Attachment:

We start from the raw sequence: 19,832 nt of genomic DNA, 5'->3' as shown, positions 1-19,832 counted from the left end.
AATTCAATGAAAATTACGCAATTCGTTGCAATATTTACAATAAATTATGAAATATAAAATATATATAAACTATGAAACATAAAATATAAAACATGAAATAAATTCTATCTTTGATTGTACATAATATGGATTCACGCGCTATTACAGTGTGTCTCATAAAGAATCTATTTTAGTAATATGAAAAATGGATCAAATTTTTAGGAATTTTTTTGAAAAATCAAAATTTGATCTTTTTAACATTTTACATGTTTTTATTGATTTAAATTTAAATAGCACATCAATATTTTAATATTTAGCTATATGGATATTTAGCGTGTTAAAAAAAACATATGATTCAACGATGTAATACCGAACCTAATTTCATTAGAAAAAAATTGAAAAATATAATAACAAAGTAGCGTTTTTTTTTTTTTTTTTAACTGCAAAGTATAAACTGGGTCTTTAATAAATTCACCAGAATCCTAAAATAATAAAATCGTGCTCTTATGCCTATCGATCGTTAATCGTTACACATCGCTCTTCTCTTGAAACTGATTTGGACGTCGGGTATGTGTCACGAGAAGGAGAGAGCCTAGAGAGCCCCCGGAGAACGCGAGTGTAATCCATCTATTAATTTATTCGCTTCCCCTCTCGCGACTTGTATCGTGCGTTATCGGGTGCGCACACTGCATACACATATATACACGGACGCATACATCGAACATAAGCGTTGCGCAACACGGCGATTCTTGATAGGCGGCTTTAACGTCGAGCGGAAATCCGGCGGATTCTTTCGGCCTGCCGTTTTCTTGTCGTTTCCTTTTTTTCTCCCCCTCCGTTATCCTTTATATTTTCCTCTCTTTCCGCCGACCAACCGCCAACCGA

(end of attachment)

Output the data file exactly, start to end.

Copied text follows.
We start from the raw sequence: 19,832 nt of genomic DNA, 5'->3' as shown, positions 1-19,832 counted from the left end.
AATTCAATGAAAATTACGCAATTCGTTGCAATATTTACAATAAATTATGAAATATAAAATATATATAAACTATGAAACATAAAATATAAAACATGAAATAAATTCTATCTTTGATTGTACATAATATGGATTCACGCGCTATTACAGTGTGTCTCATAAAGAATCTATTTTAGTAATATGAAAAATGGATCAAATTTTTAGGAATTTTTTTGAAAAATCAAAATTTGATCTTTTTAACATTTTACATGTTTTTATTGATTTAAATTTAAATAGCACATCAATATTTTAATATTTAGCTATATGGATATTTAGCGTGTTAAAAAAAACATATGATTCAACGATGTAATACCGAACCTAATTTCATTAGAAAAAAATTGAAAAATATAATAACAAAGTAGCGTTTTTTTTTTTTTTTTTAACTGCAAAGTATAAACTGGGTCTTTAATAAATTCACCAGAATCCTAAAATAATAAAATCGTGCTCTTATGCCTATCGATCGTTAATCGTTACACATCGCTCTTCTCTTGAAACTGATTTGGACGTCGGGTATGTGTCACGAGAAGGAGAGAGCCTAGAGAGCCCCCGGAGAACGCGAGTGTAATCCATCTATTAATTTATTCGCTTCCCCTCTCGCGACTTGTATCGTGCGTTATCGGGTGCGCACACTGCATACACATATATACACGGACGCATACATCGAACATAAGCGTTGCGCAACACGGCGATTCTTGATAGGCGGCTTTAACGTCGAGCGGAAATCCGGCGGATTCTTTCGGCCTGCCGTTTTCTTGTCGTTTCCTTTTTTTCTCCCCCTCCGTTATCCTTTATATTTTCCTCTCTTTCCGCCGACCAACCGCCAACCGA